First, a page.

Interesting Object

if you mean that blue thing at 4 o’clock, I think that’s an artifact (not sure what kind! un-flagged) in one of the g-band exposures.

How do you tell the difference between an artifact and something transient? (I found this by flipping through radio signatures of a catalogue of galaxies we have and seeing if there was anything interesting on the mark.) So I didn’t find this through a visual search either, it first came from the small blip in the radio. And look, it looks small, that radio signature, but I’ve flipped through 250 galaxies marking their radio signatures) and so it was “flagged” in my book. “Faint radio…” and then I see this and it looks like the teardrop is angled through that ring. Now, again, not a hill I’ll die on. But the DR8 images show it too! Were they taken differently from the DR9 images or single exposures? Ugh

So how do you tell the difference between an artifact and a transient, Look obviously I’m doing something wrong, if you guys can find cool stuff, but I only find artifacts.

Doesn’t show up
2018-03-16 - G band

Shows up
2018-12-10 G band

If it is less likely that an astrophysical jet have reached that area, blasted a whole through dust, and illuminated that between those nine months, than an artifact, cool. Well Id like to know why or is there another telescope that has looked at that area in the visual spectrum with sufficient resolution?

I’m looking at the individual exposures here,
you can see it’s only in that one g exposure. And it looks super weird. I don’t know what it is – it looks circular! Anything that came through the telescope optics (not cosmic rays) would be blurred out and round, but this has sharp edges, so I don’t think it can be an astrophysical object.

Well, you are the point spread artisan… it does sort of look like when a meteor is removed. But then again it also reminds me of the orginal hanny’s… but that gas in the orignal hanny’s was 81 million light years away :wink:

Well okay, so you’re saying its a neutrino? (just kidding :wink:


Yes, well if you zoom in you can notice a crosshair is there is something to do with point spread?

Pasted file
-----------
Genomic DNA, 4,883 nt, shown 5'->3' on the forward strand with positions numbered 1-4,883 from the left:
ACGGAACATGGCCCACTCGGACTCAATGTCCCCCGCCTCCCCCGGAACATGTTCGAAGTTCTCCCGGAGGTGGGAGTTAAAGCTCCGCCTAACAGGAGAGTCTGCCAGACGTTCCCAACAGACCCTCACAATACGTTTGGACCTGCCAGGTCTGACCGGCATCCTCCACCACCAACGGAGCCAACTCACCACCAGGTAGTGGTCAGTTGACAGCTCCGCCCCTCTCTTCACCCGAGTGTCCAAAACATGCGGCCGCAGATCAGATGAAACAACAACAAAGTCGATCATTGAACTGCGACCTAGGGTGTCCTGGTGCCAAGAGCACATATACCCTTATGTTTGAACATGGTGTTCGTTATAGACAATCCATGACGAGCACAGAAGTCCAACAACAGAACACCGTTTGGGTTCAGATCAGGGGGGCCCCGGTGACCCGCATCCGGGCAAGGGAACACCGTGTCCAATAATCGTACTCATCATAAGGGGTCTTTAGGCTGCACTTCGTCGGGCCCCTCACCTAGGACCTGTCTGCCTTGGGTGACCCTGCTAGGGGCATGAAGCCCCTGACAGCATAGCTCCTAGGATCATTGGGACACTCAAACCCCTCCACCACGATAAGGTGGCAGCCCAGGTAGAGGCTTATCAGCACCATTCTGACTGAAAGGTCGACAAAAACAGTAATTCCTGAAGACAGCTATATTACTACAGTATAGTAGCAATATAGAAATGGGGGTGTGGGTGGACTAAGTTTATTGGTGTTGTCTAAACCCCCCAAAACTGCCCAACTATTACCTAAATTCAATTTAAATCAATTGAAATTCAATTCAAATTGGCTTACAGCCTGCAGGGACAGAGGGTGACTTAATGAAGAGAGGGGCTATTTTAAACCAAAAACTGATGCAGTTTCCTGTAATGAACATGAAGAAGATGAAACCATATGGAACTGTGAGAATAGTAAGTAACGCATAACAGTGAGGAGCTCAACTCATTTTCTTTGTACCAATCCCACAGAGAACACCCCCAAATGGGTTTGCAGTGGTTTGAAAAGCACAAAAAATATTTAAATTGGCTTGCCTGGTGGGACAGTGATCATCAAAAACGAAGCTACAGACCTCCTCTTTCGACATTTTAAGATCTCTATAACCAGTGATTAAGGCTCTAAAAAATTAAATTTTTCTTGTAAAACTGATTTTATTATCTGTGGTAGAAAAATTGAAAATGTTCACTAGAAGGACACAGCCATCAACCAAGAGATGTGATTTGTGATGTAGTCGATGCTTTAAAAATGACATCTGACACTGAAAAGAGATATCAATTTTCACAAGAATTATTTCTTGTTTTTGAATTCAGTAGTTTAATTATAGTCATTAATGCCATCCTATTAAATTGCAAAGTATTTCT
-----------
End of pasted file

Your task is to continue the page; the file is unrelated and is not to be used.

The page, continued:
If it was a voorwerp, it would appear in more than a single exposure. Its definitely an artifact. It reminds me of a cosmic ray hit, but circular would be an odd presentation. Improperly subtracted asteroid is possible, I guess.

I just said asteroid since Dustin helped me out with that as one of my first questions which was: what was one of those red carina nebula looking remnant thing looking artifacts and others helped show it was a removed asteroid. But okay great guys. So that blue disk-ring is an artifact, of magical and ancient power, as all artifacts we carry. :wink:

I’m reading the signs and maybe I should redirect my focus to artifice, not astronomy, astronomy far too much math and constraint, and ascii files, now artifice… well you can’t spell that without art. Actually one of the reasons I like this forum and you guys is there is something beautiful about pure exploration. But yeah so I’m hearing you a voorwerp would be impossible to view transiently in our cosmically small lifetimes. But we can see the aftermath of the synchotron cannon through the circumstellar and then interstellar mediums, by looking at the thousands of lightyears long gas that they excited long ago.

However, I am still confused as to why we can see supernova over seemingly large spatial distances, transiently, if we have to wait for the speed of light. Like don’t supernova appear larger than their progenitor star (radius), sorry for the question … I understand when a light brightens we can see it because of the increase in luminosity and apparent luminosity, but I don’t understand the size of the circles of supernova away in the distance. Could someone explain to me how they get to look that large?